5. Andrew Garfield in Never Let Me Go
We're never really sure why Kathy (Carey Mulligan) falls in love with Tommy (Garfield).
We're never really sure why Ruth (Keira Knightley) steals him from her either.
The thing about Tommy is that he's barely there and as such serves as a perfect canvas for others to imprint their feelings and idealism on him.
Garfield plays the part with a heartbreaking lack of self awareness. Tommy is one of the first characters we meet in the film and as often as we forget he's there, his bittersweet smile stabs our heart when we least expect it to.
4. Armie Hammer in The Social Network
"I'm 6'5, 220 and there's two of me" says an angry Tyler Winklevoss (Hammer) to his friend Divya (Max Minghella) and his brother Cameron (Hammer again).
They're talking about ways they can find to gut the friggin' nerd (Jesse Eisenberg's Mark Zuckerberg) who stole their website from them and Hammer does it with such grace that we think we're watching a hybrid of Clint Eastwood and Sir Laurence Olivier.
The Winklevi's commitment to Harvard law and their need to fulfill a social role is only overpowered by a rash masculinity they let us see flashes of now and then.
Hammer is remarkable in both roles and thanks to the editing and visual effects he creates two characters that are completely different and unique.
His inclusion here might be owed to the fact that nobody in the movie delivers Aaron Sorkin's lines with the elegance he does. When you multiply that plus two, you're prepared to have your mind blown away.
3. Sullivan Stapleton in Animal Kingdom
The Cody family knows good violence and isn't afraid to ask. Yet when recently orphaned teenager Joshua (James Frecheville) arrives to live with his uncles and grandmother things take an unexpected turn.
As the consequences of their acts begin to catch up with them, no other family member is as hypnotic to watch as Craig (Stapleton). Watching his descent into a self made hell is a thing that's both morally expected and completely devastating.
Stapleton plays Craig like someone who's half regretful, half surprised about the events that begin to unravel and this is what makes his performance so effective (His final scene is astonishing!)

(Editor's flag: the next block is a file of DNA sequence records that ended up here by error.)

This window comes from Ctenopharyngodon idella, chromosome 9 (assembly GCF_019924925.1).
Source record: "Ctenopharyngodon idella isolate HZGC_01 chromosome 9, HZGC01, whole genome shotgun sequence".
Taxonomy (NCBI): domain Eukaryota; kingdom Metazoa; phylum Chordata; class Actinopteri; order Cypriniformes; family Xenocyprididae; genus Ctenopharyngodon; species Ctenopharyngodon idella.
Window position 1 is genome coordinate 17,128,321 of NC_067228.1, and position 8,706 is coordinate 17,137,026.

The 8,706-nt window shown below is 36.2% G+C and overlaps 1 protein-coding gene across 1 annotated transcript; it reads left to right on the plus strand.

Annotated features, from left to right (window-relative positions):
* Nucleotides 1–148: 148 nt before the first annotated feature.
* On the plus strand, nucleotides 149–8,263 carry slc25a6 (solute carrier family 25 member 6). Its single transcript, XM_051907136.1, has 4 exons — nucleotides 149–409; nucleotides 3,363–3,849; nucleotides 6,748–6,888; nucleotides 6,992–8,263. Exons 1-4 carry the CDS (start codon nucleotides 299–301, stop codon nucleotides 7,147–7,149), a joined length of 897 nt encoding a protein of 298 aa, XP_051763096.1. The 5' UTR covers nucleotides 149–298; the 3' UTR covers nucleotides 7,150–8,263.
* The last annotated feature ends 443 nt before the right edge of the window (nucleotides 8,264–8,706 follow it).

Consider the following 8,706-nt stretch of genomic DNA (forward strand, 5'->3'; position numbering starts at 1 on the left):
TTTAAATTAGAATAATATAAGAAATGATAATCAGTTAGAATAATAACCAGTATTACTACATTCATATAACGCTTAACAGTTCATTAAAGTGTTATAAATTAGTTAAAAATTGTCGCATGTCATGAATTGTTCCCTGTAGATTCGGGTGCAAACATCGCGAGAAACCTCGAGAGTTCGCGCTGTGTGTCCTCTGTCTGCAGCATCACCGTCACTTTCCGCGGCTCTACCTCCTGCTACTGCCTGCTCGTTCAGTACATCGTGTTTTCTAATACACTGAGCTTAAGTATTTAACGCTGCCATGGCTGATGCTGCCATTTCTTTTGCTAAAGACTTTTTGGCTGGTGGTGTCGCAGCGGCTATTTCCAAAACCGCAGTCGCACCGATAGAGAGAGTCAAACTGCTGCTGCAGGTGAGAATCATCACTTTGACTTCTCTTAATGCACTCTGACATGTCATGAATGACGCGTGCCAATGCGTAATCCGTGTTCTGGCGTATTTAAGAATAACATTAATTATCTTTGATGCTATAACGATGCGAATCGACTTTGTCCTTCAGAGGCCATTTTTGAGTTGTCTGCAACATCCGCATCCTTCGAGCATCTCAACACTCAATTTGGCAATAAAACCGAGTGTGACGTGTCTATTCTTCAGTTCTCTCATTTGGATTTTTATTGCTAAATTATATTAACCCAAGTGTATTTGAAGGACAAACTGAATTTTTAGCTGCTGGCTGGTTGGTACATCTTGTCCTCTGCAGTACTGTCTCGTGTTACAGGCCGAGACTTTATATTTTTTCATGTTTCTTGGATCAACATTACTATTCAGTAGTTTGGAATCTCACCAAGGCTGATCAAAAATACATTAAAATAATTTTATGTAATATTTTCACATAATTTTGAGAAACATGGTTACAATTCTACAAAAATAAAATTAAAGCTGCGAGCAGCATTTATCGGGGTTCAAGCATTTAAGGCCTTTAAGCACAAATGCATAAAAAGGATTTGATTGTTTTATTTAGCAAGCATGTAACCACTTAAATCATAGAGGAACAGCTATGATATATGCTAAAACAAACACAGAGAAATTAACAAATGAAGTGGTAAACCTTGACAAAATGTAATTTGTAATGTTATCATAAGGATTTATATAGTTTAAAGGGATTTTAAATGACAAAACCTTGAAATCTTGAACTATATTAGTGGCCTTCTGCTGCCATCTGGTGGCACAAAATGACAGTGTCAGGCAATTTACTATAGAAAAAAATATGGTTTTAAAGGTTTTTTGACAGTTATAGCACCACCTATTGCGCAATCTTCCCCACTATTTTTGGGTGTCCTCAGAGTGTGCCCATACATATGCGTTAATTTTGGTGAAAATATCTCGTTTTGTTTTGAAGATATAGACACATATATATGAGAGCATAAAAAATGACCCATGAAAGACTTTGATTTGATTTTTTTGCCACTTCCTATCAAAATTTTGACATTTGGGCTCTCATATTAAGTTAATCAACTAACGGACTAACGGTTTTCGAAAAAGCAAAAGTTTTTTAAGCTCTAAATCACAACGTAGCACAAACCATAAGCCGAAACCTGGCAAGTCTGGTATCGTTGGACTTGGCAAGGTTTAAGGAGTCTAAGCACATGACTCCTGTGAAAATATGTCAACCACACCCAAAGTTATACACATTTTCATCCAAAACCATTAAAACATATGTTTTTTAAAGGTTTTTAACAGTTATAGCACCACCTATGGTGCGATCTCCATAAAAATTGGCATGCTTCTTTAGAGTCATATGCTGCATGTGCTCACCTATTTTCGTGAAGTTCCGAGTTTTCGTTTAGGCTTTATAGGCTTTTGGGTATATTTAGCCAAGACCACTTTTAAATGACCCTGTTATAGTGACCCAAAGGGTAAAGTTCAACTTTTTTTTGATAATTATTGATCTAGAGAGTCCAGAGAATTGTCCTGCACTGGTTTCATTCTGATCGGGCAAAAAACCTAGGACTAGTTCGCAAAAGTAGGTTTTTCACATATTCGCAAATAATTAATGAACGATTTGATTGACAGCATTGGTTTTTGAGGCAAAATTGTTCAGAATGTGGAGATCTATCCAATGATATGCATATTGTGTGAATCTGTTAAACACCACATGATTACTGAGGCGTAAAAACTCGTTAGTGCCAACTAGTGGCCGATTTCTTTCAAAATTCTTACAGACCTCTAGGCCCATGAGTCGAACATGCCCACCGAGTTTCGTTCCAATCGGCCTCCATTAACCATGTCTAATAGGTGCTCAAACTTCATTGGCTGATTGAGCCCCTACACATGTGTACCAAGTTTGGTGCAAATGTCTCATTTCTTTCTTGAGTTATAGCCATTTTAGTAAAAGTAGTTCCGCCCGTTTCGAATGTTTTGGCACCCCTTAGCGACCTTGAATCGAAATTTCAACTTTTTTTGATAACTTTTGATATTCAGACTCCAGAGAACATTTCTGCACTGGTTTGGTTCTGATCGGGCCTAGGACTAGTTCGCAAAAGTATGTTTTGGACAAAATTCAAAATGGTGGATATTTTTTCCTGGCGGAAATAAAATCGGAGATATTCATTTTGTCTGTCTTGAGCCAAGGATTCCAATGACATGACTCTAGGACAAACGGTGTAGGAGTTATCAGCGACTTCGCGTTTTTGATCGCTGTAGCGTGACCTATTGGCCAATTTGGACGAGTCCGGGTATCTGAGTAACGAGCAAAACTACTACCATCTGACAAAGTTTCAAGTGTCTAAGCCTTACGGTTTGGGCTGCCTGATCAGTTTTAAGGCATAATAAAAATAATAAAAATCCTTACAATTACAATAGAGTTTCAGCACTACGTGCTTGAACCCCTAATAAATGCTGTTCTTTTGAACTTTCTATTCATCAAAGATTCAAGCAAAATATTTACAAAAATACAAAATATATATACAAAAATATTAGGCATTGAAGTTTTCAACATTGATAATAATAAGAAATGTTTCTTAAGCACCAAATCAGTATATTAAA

He has an almost childlike innocence about him that make us believe that as much as he was a criminal, he was a victim.
2. Vincent Cassel in Black Swan
If someone was ever casting the role of the snake that tempted Eve to taste the apple in the Garden of Eden, Vincent Cassel should instantly win the part.
He embodies sliminess and seductive cruelty as Thomas Leroy in Black Swan. He's the creative director for the ballet company that psycho ballerina Nina Sayers (Natalie Portman) attends and as such he gets the opportunity to tease, seduce and even destroy the fragile women at his command.
Cassel gets stuck with some of the most preposterous lines in the screenplay ("The real work would be your metamorphosis into her evil twin", "you could be brilliant, but you're a coward", "to beauty!","my little princess") but the actor is so aware of the theatricality and darkness in his character that he's always ready to give us more of that bite.
1. John Hawkes in Winter's Bone
Teadrop is an enigma. Everything he does seems to be coming from an impulse deep within that not even he knew existed. His quiet presence when we first meet him is perhaps more unnerving than the eventual outburst of violence he shows.
Yet there is something almost primal hiding under the surface; the way he acts with Ree (Jennifer Lawrence) lets us know that he may not be a man of sweetness but he's certainly a man of conviction.
We often are terrified whenever he comes onscreen, then we are soothed by the fatherly way in which he defends his niece but when the movie ends we are left waiting for a revelation that never comes. Ree might be Winter's Bone heart but Teardrop gives it its haunting soul.